Yesterday I talked about jinxes, originally inspired by the new X-Files series, and how I felt blamed as an outsider (by the way, The Pretty Reckless have a great song called Blame Me,).
The jinx creators think they’re clever passing on their bad decisions, and ‘bad luck’ to a jinx, so they can maintain their egos for themselves and/or their collective ego, such as team they support, or regional identity. However, French 18th century scientist Pierre Laplace considered relying on chance ‘merely a measure of our ignorance’.
Egotism and localism is as true in Wales as it is in Yorkshire, and I think it is the same everywhere. Some places and cultures are probably more or less extreme, and there are usually people within them who are more or less extreme. I think the longer line of ancestry you have in one place, and the less time you spend away from that place, the more you’re likely to take pride in that place, and hence your desire to defend it, and blame others for its weaknesses or losses. However, some people can become more extreme in a new place, in a desire to be accepted or feel as if they’re fitting in. I think local pride is a good thing, whereas local fascism is bad. The latter can be good for those who do it though, as a defence mechanism, but bad for those who suffer it.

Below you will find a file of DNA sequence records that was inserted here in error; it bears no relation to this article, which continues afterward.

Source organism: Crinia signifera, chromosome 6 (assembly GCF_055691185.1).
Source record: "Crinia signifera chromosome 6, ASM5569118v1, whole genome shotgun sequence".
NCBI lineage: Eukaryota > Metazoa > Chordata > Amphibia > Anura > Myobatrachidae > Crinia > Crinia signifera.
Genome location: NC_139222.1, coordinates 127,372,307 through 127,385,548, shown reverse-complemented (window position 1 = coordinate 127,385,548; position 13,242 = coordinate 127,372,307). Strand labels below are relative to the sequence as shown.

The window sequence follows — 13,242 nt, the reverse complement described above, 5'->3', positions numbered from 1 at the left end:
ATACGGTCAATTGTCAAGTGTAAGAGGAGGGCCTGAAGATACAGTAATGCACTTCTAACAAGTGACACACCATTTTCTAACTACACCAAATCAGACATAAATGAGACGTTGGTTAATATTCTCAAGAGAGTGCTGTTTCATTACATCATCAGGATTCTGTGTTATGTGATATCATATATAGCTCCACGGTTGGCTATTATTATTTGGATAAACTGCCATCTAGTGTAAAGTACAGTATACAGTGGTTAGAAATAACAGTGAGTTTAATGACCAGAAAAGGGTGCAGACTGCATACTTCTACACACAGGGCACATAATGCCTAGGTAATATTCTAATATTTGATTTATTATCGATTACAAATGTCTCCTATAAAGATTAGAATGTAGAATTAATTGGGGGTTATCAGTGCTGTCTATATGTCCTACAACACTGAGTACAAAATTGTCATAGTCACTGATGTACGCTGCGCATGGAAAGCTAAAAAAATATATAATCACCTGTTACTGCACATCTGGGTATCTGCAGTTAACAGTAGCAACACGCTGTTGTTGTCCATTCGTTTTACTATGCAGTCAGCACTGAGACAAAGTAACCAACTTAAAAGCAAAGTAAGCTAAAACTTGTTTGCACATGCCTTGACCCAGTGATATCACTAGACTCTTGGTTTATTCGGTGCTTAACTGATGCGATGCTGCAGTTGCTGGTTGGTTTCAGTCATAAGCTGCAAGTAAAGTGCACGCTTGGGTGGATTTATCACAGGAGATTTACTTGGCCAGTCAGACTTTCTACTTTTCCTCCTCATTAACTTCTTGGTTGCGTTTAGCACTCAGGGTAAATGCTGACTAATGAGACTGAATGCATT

Funnily enough, in last night’s episode of Brain they talked about how propaganda demonises the outsiders, and how that can lead to murder and genocide. That coincidence leads on to the rest of this blog.
Science of Chance
In Tails You Win: the Science of Chance they used calculations to work out the chances of coincidences happening. Just after half an hour into the documentary, Professor David Spiegelhalter passes through some great greenYgrey scenery on his way to a radio interview, where he explained that they’d wondered:
- What are the chances of families having three children born in different years, but on the same day. As there are a million such three-children families in Britain, they calculated that there should be 8 such families, and they’ve found 3 of them.
- Then he told how a family in France had been hit by rocks from a meteorite the previous year, which was unusual in itself, but it was made more bizarre by their name being Comet!
I think it was an amazing coincidence that the programme image was a great greenYgrey pose, but I shouldn’t really, because my theory is that they are the most commonest colours in the British landscape!:
My new book on Amazon contains lots of writer mind insights, perhaps providing the most revealing insight into the writing of an epic book by a doctor of philosophy: http://www.amazon.co.uk/XaW-Files-Beyond-Humanity-Fantasy/dp/1516969065/